TerraPower, Gates and Myhrvold’s Nuclear Play, Nabs $35M from Charles River, Khosla Ventures

What were we just saying about cross-pollinating ideas between Seattle, Boston, and San Francisco? As if to hammer home the point, Bellevue, WA-based nuclear reactor startup TerraPower announced today it has raised $35 million in Series B funding led by Charles River Ventures, based in Waltham, MA. Silicon Valley-based Khosla Ventures also participated in the round.

TerraPower was spun out of Intellectual Ventures, the invention firm led by Microsoft Research founder Nathan Myhrvold. The three-year-old company is developing a new kind of nuclear reactor, called a traveling wave reactor, that uses depleted uranium (spent fuel) or natural, unenriched uranium to produce the nuclear-fission reactions necessary to generate power for 60 years or so without refueling. The design is early and highly experimental. But if it works, it could produce cheaper power with much more plentiful fuel, and also lead to more efficient nuclear waste disposal and less risk of nuclear proliferation.

The company has gotten a lot of attention, in part because Microsoft co-founder and chairman Bill Gates is an investor, advisor, and key evangelist on the project. Until now, though, TerraPower has been tight-lipped about how much funding it has received, and from whom.

Raising a large venture capital round seems to be a promising step forward for the young nuclear-power firm. As part of the financing deal, Izhar Armony, a general partner at Charles River Ventures, has joined TerraPower’s board. The company says it now has almost 40 full-time employees and some 75 technical consultants.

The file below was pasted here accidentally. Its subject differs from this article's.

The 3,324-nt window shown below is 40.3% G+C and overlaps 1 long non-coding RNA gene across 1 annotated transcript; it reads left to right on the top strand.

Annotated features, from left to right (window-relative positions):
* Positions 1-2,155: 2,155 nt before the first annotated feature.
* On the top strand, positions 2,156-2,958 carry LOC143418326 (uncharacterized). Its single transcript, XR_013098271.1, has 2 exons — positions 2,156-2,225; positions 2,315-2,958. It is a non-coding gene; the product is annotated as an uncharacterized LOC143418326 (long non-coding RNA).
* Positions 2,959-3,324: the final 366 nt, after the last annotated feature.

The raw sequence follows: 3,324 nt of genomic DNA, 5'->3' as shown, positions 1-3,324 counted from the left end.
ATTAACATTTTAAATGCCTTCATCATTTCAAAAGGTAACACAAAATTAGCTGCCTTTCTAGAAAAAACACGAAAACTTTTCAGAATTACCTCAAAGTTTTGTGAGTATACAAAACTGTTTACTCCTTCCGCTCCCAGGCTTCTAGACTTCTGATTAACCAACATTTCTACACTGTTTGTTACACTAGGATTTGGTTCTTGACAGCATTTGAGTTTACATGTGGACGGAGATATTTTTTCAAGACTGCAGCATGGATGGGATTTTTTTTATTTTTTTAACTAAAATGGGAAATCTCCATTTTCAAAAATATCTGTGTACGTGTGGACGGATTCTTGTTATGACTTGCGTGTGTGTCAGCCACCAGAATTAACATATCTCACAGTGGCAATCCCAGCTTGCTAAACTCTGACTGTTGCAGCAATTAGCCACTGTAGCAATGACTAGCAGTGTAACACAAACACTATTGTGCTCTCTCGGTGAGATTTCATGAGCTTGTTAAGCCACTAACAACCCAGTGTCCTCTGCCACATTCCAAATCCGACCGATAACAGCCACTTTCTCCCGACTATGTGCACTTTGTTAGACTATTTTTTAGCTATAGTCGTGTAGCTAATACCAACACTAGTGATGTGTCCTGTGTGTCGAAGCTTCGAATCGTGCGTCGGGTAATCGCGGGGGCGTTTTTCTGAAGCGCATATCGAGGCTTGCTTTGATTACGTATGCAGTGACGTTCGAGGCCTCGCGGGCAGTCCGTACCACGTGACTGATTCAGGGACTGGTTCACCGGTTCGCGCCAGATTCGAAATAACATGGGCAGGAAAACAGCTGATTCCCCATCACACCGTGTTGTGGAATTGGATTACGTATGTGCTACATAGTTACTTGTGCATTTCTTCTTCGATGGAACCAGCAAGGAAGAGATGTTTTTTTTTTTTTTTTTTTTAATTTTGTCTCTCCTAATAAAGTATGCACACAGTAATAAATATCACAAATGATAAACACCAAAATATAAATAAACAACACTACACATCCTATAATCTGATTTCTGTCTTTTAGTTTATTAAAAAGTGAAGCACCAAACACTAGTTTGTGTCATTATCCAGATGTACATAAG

“We are thrilled to attract VC investment in research and development. It shows markets are putting value to what’s required to bring about real advancement,” Myhrvold said in a TerraPower statement.

I spoke with TerraPower CEO John Gilleland back in March about the company’s long-term prospects. He talked about the experiments that still need to be done—including some international partnerships for testing—in order to meet the company’s goal of having an operational reactor by 2020. Gilleland, a prominent physicist, stressed that the technical aspects of the problem are well understood. Now it’s mostly about some serious discipline and execution to show that the process can work in a prototype reactor, he said.

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